In addition to the heavy load of managing a complex as large as Massey Square, the twelve board members do double duty on Massey Square's committees: Building and Engineering; Executive; Communication and Policy; and Finance. The only committee positions filled by residents are the currently inactive Operations and Security Committee and the Landscaping Committee, which meets regularly during the spring to fall months.

The twice-monthly Board meetings are open to residents to ensure transparency and provide residents with insight into their corporation and community. Several months ago, the Board retired Massey Square's long serving paper-based newsletter, The Communique in favour of posted announcements and info bulletins on the complexes many physical notice boards and electronic screens.

"Our AGM's are always very lively with people expressing their satisfaction or lack of satisfaction," says Mahassen. Beginning on Sat at 9am and typically wrapping around one, Massey Square's AGM provides an important opportunity for residents to socialise before, during and after the meeting. At the last AGM, the Board took advantage of the short period when scrutineers were counting votes and proxies to conduct what Mahassen describes as, "a data collection exercise."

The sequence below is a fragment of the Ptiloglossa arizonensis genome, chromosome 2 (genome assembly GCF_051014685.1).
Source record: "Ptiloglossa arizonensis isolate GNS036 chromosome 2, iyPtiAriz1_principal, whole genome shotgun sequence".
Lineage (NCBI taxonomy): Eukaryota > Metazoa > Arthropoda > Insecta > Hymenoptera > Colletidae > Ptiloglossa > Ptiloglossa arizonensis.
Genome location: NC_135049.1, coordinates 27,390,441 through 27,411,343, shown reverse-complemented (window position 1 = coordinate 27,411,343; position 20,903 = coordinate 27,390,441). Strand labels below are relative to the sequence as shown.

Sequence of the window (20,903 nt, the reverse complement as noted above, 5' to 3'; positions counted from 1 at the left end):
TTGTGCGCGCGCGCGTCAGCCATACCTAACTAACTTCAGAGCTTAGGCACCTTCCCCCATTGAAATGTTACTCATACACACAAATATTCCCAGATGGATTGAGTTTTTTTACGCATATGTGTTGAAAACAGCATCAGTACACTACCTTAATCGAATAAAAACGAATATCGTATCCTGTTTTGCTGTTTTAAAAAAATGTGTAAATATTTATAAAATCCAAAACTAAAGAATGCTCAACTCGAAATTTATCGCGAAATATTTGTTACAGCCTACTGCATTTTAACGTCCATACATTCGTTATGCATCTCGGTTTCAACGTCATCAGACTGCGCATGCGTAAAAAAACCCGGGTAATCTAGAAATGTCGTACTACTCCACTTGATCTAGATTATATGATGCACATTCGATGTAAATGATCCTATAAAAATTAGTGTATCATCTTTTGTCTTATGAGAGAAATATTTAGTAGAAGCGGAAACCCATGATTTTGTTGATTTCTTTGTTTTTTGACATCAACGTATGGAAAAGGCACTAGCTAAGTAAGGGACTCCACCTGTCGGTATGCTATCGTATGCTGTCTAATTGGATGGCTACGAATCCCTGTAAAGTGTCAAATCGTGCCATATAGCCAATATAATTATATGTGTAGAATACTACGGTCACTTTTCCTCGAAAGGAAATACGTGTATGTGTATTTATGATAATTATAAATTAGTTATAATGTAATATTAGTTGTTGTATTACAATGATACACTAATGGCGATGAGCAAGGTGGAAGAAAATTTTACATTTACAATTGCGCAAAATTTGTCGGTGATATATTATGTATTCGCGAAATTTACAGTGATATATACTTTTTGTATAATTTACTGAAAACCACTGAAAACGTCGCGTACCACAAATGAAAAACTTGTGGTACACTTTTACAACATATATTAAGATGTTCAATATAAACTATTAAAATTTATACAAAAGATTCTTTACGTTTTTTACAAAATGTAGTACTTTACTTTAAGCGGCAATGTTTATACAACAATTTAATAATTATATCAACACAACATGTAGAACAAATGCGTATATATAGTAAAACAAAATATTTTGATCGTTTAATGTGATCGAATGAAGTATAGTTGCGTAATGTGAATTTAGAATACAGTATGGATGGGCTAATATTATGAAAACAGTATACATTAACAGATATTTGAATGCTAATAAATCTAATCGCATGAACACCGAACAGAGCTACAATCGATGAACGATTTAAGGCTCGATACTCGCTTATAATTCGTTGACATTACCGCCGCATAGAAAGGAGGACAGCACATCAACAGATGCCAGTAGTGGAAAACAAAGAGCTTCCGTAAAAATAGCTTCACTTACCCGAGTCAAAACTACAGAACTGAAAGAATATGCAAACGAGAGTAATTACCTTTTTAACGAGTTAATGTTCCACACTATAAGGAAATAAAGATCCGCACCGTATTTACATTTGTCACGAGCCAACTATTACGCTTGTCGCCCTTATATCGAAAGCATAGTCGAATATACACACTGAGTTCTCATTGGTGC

The Board erected three flip chart labeled, "What Works Best", "What should be our planning priorities", and "Items That Need Urgent Attention". Residents were given sticky notes and asked to post their comments on the appropriate flip chart. The comments, suggestions, compliments and complaints contributed by the residents were invaluable in helping the Board define priorities and planning. The 'three flip chart ' idea grew out of an earlier Board level exercise in which the members were asked to answer the question, "What do you think the owners (and residents of Massey Square) want? After some discussion, the Board members agreed that their opinions were very subjective and subsequently devised the 'three flip chart exercise'.